Lower East Siders riled over lost park space on the river
BY JOAQUIN COTLER
Representatives of the Parks Department,
the Economic Development
Corporation (EDC) and the design
firm AECOM addressed Manhattan’s
Community Board 3 last week, following
a lawsuit filed by several local organizations
calling for the annulment of the City
Council’s November approval of the East
Side Coastal Resiliency (ESCR) Project.
While the presenters could not comment
on that status of the lawsuit, they attempted
to reassure the room — populated by residents
of Manhattan’s Lower East Side, Two
Bridges, and East Village neighborhoods —
that their concerns surrounding the impact
of the ESCR were being taken into account
during the planning process.
The ESCR, a $1.45 billion project developed
in the wake of Hurricane Sandy,
is jointly funded by the City of New York
and the federal government. The proposed
project extends from 25th St. to Montgomery
Street on Manhattan’s East Side, where
it will connect with another initiative, the
Montgomery Brooklyn Bridge Coastal
The goal of the project is to reduce flood
risk due coastal storms and sea level rise,
which currently threaten the homes of over
110,000 New Yorkers, by building “one
continuous line of flood protection down
the entire East River Esplanade,” consisting
of retaining walls, flip-up floodgates, and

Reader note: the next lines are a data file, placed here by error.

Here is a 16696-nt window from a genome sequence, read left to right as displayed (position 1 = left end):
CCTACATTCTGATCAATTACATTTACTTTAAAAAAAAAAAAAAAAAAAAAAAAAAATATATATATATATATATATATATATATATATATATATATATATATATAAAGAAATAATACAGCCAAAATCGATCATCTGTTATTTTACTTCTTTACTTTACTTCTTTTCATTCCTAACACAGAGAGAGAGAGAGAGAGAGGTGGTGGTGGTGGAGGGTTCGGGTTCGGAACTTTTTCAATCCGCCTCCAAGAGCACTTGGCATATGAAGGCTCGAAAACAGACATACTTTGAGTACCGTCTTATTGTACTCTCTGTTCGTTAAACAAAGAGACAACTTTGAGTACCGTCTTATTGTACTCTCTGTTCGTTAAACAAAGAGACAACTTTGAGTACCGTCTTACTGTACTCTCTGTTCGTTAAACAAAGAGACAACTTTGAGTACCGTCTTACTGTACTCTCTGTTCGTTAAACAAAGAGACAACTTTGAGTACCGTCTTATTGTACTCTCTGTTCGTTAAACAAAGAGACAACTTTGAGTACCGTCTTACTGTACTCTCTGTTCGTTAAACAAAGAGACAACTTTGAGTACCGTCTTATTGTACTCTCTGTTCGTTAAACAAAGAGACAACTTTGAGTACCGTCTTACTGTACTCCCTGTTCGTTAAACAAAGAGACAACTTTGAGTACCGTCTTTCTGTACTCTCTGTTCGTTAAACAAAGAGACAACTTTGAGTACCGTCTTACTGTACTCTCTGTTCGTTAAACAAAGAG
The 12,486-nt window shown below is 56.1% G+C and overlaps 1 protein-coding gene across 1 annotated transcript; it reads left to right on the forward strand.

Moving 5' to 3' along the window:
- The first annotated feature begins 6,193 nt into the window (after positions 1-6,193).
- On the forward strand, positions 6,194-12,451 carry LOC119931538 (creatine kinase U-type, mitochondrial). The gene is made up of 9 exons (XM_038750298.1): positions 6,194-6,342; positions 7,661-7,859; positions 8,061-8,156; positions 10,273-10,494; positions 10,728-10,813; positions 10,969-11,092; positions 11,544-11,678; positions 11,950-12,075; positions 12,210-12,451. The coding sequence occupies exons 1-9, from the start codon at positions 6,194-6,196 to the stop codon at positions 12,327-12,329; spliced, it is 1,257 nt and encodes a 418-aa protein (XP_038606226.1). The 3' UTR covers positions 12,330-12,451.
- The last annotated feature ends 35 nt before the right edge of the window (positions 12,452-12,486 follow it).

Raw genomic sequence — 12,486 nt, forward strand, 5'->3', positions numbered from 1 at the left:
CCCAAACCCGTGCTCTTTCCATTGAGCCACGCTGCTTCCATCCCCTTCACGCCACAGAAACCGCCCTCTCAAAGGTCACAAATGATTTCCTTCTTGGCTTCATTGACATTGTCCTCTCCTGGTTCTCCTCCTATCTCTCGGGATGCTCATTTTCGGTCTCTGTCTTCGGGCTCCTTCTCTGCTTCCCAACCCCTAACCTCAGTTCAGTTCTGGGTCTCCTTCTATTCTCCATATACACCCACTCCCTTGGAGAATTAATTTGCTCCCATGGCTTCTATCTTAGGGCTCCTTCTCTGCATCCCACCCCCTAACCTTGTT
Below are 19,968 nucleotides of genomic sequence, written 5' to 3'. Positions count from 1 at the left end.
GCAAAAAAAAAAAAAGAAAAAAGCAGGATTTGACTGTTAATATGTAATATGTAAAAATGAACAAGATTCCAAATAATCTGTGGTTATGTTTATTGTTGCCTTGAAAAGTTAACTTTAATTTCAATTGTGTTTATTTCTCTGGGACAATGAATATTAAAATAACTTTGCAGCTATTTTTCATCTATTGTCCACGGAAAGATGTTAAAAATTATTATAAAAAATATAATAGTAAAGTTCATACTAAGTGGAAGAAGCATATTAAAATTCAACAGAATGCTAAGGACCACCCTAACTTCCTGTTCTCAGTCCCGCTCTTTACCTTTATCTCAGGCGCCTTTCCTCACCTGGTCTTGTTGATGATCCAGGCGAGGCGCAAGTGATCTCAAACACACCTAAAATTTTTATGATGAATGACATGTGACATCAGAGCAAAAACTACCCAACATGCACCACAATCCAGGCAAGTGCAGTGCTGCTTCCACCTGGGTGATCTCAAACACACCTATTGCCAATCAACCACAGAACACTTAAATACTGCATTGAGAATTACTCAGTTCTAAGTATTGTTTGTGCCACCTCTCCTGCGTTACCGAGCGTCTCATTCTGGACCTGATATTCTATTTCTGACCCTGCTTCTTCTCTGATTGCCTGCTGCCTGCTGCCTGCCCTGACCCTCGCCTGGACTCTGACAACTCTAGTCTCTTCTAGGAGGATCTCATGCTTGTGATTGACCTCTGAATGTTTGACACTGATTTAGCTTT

land-fill to raise the elevation.
“The entire waterfront of CB3 is under
some sort of construction,” said Community
Board 3 Chair Trever Holland. “But
Local residents of Manhattan’s CB3 voiced their concerns about the
East Side Resiliency Project, which would provide flood protection for
over 110,000 people but result in the loss of athletic facilities, public
art installations, and hundreds of trees.
the good news is that we will all be getting
some sort of flood protection. It is a painful
While the importance of flood mitigation
is not lost on locals, the direct impact
on the affected neighborhoods is a major
concern for many CB3 residents.
Lower Manhattan is one of the most
densely populated areas in the country,
and the park and public use spaces are of
utmost importance to its residents. Under
the proposed construction plan, much of
the current parkland would be rendered
either temporarily unusable or converted
to flood mitigation infrastructure.
And despite the renovation of the Pier 42
PHOTO BY JOAQUIN COTLER
Deck as an interim solution, baseball fields,
basketball courts, public art installations
and over 1000 trees would all need to be
moved or completely removed.
One bright spot for residents was the
announcement that the compost yard will
not be immediately affected.
But the loss of hundreds of trees — an
issue that has persisted since Superstorm
Sandy and will only be exacerbated by
the proposed construction — is a major
concern for locals.
While the city has pledged to plant 1,000
trees in the area, committee member Michael
Marino raised the concern that they
wouldn’t wind up near the waterfront, and
instead would be planted in neighboring
Community Board 6.
“These seem to be very west of East
River Park, where we will be losing most
of our trees,” Marino said.
Navé Strauss, the director of street tree
planting for the Parks Department, tried